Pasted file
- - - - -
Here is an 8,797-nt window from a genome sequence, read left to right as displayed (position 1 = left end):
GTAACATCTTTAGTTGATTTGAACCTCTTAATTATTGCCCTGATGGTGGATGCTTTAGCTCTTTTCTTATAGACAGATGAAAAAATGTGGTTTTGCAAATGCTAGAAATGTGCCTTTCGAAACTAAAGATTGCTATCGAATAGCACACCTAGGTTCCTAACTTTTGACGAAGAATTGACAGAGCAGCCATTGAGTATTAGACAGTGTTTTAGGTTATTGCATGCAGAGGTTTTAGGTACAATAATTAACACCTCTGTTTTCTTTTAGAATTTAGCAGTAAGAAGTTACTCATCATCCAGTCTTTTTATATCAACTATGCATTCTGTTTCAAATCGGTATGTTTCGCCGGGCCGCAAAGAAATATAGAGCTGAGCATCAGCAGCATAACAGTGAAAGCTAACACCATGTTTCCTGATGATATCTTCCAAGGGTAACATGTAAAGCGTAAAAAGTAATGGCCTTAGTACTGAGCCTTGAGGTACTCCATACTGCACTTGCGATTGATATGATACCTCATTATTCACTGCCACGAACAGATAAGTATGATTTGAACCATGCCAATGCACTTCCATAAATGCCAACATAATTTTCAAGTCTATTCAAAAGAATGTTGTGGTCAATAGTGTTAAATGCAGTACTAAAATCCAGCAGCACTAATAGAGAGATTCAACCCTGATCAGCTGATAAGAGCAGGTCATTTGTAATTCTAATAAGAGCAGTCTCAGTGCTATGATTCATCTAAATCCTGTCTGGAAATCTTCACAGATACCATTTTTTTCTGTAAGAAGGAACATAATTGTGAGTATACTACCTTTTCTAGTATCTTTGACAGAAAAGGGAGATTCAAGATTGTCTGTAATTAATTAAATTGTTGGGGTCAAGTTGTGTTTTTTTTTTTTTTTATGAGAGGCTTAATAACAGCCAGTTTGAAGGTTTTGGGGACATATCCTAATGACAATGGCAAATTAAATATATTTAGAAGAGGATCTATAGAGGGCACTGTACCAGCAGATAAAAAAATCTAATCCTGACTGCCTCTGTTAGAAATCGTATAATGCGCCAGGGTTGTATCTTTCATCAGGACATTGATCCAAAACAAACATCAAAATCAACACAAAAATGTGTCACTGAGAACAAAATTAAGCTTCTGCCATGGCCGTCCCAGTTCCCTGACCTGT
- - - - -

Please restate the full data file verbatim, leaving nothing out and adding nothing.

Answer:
Here is an 8,797-nt window from a genome sequence, read left to right as displayed (position 1 = left end):
GTAACATCTTTAGTTGATTTGAACCTCTTAATTATTGCCCTGATGGTGGATGCTTTAGCTCTTTTCTTATAGACAGATGAAAAAATGTGGTTTTGCAAATGCTAGAAATGTGCCTTTCGAAACTAAAGATTGCTATCGAATAGCACACCTAGGTTCCTAACTTTTGACGAAGAATTGACAGAGCAGCCATTGAGTATTAGACAGTGTTTTAGGTTATTGCATGCAGAGGTTTTAGGTACAATAATTAACACCTCTGTTTTCTTTTAGAATTTAGCAGTAAGAAGTTACTCATCATCCAGTCTTTTTATATCAACTATGCATTCTGTTTCAAATCGGTATGTTTCGCCGGGCCGCAAAGAAATATAGAGCTGAGCATCAGCAGCATAACAGTGAAAGCTAACACCATGTTTCCTGATGATATCTTCCAAGGGTAACATGTAAAGCGTAAAAAGTAATGGCCTTAGTACTGAGCCTTGAGGTACTCCATACTGCACTTGCGATTGATATGATACCTCATTATTCACTGCCACGAACAGATAAGTATGATTTGAACCATGCCAATGCACTTCCATAAATGCCAACATAATTTTCAAGTCTATTCAAAAGAATGTTGTGGTCAATAGTGTTAAATGCAGTACTAAAATCCAGCAGCACTAATAGAGAGATTCAACCCTGATCAGCTGATAAGAGCAGGTCATTTGTAATTCTAATAAGAGCAGTCTCAGTGCTATGATTCATCTAAATCCTGTCTGGAAATCTTCACAGATACCATTTTTTTCTGTAAGAAGGAACATAATTGTGAGTATACTACCTTTTCTAGTATCTTTGACAGAAAAGGGAGATTCAAGATTGTCTGTAATTAATTAAATTGTTGGGGTCAAGTTGTGTTTTTTTTTTTTTTTATGAGAGGCTTAATAACAGCCAGTTTGAAGGTTTTGGGGACATATCCTAATGACAATGGCAAATTAAATATATTTAGAAGAGGATCTATAGAGGGCACTGTACCAGCAGATAAAAAAATCTAATCCTGACTGCCTCTGTTAGAAATCGTATAATGCGCCAGGGTTGTATCTTTCATCAGGACATTGATCCAAAACAAACATCAAAATCAACACAAAAATGTGTCACTGAGAACAAAATTAAGCTTCTGCCATGGCCGTCCCAGTTCCCTGACCTGT